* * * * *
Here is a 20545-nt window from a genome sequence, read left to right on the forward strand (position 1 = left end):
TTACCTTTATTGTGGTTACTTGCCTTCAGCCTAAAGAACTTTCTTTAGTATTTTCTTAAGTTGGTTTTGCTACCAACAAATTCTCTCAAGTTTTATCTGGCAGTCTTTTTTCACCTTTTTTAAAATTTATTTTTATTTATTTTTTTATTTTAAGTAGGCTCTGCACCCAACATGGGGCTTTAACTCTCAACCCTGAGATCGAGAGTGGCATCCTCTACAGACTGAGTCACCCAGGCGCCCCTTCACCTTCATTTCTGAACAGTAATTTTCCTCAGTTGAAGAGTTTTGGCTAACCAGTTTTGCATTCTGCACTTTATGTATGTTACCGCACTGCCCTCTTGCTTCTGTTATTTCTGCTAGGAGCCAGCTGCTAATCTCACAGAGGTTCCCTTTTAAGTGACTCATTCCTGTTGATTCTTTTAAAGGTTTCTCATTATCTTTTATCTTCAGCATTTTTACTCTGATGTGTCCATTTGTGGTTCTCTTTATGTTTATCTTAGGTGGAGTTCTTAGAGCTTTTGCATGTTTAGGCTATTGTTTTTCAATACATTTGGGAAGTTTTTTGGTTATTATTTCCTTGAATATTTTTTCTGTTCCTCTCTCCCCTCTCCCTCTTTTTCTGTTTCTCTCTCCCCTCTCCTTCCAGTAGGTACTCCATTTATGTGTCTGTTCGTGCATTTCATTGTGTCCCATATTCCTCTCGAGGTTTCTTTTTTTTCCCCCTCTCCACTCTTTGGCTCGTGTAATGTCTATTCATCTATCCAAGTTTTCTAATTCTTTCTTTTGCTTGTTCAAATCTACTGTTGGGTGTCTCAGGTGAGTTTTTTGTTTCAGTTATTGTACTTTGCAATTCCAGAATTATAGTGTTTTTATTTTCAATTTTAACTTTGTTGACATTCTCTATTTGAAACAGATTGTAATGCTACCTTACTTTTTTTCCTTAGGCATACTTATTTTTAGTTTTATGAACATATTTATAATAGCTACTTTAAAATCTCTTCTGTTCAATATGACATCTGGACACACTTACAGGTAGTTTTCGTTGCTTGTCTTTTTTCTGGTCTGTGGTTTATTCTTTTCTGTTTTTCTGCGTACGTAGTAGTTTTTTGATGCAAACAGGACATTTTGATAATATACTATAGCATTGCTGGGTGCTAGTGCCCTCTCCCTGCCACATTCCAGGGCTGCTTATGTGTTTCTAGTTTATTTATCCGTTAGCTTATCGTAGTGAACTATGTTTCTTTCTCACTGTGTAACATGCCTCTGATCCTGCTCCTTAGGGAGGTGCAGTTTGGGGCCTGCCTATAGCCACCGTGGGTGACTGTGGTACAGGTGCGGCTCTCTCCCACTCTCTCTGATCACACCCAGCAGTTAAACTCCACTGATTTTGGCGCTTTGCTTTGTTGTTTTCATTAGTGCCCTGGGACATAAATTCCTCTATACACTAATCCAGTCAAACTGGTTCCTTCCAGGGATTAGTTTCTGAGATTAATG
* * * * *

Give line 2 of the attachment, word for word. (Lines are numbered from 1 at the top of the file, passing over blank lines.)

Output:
TTACCTTTATTGTGGTTACTTGCCTTCAGCCTAAAGAACTTTCTTTAGTATTTTCTTAAGTTGGTTTTGCTACCAACAAATTCTCTCAAGTTTTATCTGGCAGTCTTTTTTCACCTTTTTTAAAATTTATTTTTATTTATTTTTTTATTTTAAGTAGGCTCTGCACCCAACATGGGGCTTTAACTCTCAACCCTGAGATCGAGAGTGGCATCCTCTACAGACTGAGTCACCCAGGCGCCCCTTCACCTTCATTTCTGAACAGTAATTTTCCTCAGTTGAAGAGTTTTGGCTAACCAGTTTTGCATTCTGCACTTTATGTATGTTACCGCACTGCCCTCTTGCTTCTGTTATTTCTGCTAGGAGCCAGCTGCTAATCTCACAGAGGTTCCCTTTTAAGTGACTCATTCCTGTTGATTCTTTTAAAGGTTTCTCATTATCTTTTATCTTCAGCATTTTTACTCTGATGTGTCCATTTGTGGTTCTCTTTATGTTTATCTTAGGTGGAGTTCTTAGAGCTTTTGCATGTTTAGGCTATTGTTTTTCAATACATTTGGGAAGTTTTTTGGTTATTATTTCCTTGAATATTTTTTCTGTTCCTCTCTCCCCTCTCCCTCTTTTTCTGTTTCTCTCTCCCCTCTCCTTCCAGTAGGTACTCCATTTATGTGTCTGTTCGTGCATTTCATTGTGTCCCATATTCCTCTCGAGGTTTCTTTTTTTTCCCCCTCTCCACTCTTTGGCTCGTGTAATGTCTATTCATCTATCCAAGTTTTCTAATTCTTTCTTTTGCTTGTTCAAATCTACTGTTGGGTGTCTCAGGTGAGTTTTTTGTTTCAGTTATTGTACTTTGCAATTCCAGAATTATAGTGTTTTTATTTTCAATTTTAACTTTGTTGACATTCTCTATTTGAAACAGATTGTAATGCTACCTTACTTTTTTTCCTTAGGCATACTTATTTTTAGTTTTATGAACATATTTATAATAGCTACTTTAAAATCTCTTCTGTTCAATATGACATCTGGACACACTTACAGGTAGTTTTCGTTGCTTGTCTTTTTTCTGGTCTGTGGTTTATTCTTTTCTGTTTTTCTGCGTACGTAGTAGTTTTTTGATGCAAACAGGACATTTTGATAATATACTATAGCATTGCTGGGTGCTAGTGCCCTCTCCCTGCCACATTCCAGGGCTGCTTATGTGTTTCTAGTTTATTTATCCGTTAGCTTATCGTAGTGAACTATGTTTCTTTCTCACTGTGTAACATGCCTCTGATCCTGCTCCTTAGGGAGGTGCAGTTTGGGGCCTGCCTATAGCCACCGTGGGTGACTGTGGTACAGGTGCGGCTCTCTCCCACTCTCTCTGATCACACCCAGCAGTTAAACTCCACTGATTTTGGCGCTTTGCTTTGTTGTTTTCATTAGTGCCCTGGGACATAAATTCCTCTATACACTAATCCAGTCAAACTGGTTCCTTCCAGGGATTAGTTTCTGAGATTAATG